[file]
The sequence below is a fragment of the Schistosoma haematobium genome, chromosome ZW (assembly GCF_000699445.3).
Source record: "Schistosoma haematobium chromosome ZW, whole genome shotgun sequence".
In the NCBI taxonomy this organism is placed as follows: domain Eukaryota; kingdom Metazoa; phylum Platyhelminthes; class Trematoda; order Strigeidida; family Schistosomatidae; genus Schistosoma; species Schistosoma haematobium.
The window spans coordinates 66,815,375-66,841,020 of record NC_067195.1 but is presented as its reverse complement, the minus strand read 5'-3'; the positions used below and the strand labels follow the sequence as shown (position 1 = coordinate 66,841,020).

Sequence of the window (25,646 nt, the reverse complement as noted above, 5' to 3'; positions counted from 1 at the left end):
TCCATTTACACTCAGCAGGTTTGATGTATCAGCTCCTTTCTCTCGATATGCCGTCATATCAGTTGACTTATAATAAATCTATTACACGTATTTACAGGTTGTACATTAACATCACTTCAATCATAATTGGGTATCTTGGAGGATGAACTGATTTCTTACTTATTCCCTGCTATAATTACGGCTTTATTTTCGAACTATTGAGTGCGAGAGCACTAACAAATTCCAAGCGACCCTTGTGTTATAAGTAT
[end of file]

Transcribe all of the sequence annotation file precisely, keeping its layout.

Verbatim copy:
The sequence below is a fragment of the Schistosoma haematobium genome, chromosome ZW (assembly GCF_000699445.3).
Source record: "Schistosoma haematobium chromosome ZW, whole genome shotgun sequence".
In the NCBI taxonomy this organism is placed as follows: domain Eukaryota; kingdom Metazoa; phylum Platyhelminthes; class Trematoda; order Strigeidida; family Schistosomatidae; genus Schistosoma; species Schistosoma haematobium.
The window spans coordinates 66,815,375-66,841,020 of record NC_067195.1 but is presented as its reverse complement, the minus strand read 5'-3'; the positions used below and the strand labels follow the sequence as shown (position 1 = coordinate 66,841,020).

Sequence of the window (25,646 nt, the reverse complement as noted above, 5' to 3'; positions counted from 1 at the left end):
TCCATTTACACTCAGCAGGTTTGATGTATCAGCTCCTTTCTCTCGATATGCCGTCATATCAGTTGACTTATAATAAATCTATTACACGTATTTACAGGTTGTACATTAACATCACTTCAATCATAATTGGGTATCTTGGAGGATGAACTGATTTCTTACTTATTCCCTGCTATAATTACGGCTTTATTTTCGAACTATTGAGTGCGAGAGCACTAACAAATTCCAAGCGACCCTTGTGTTATAAGTAT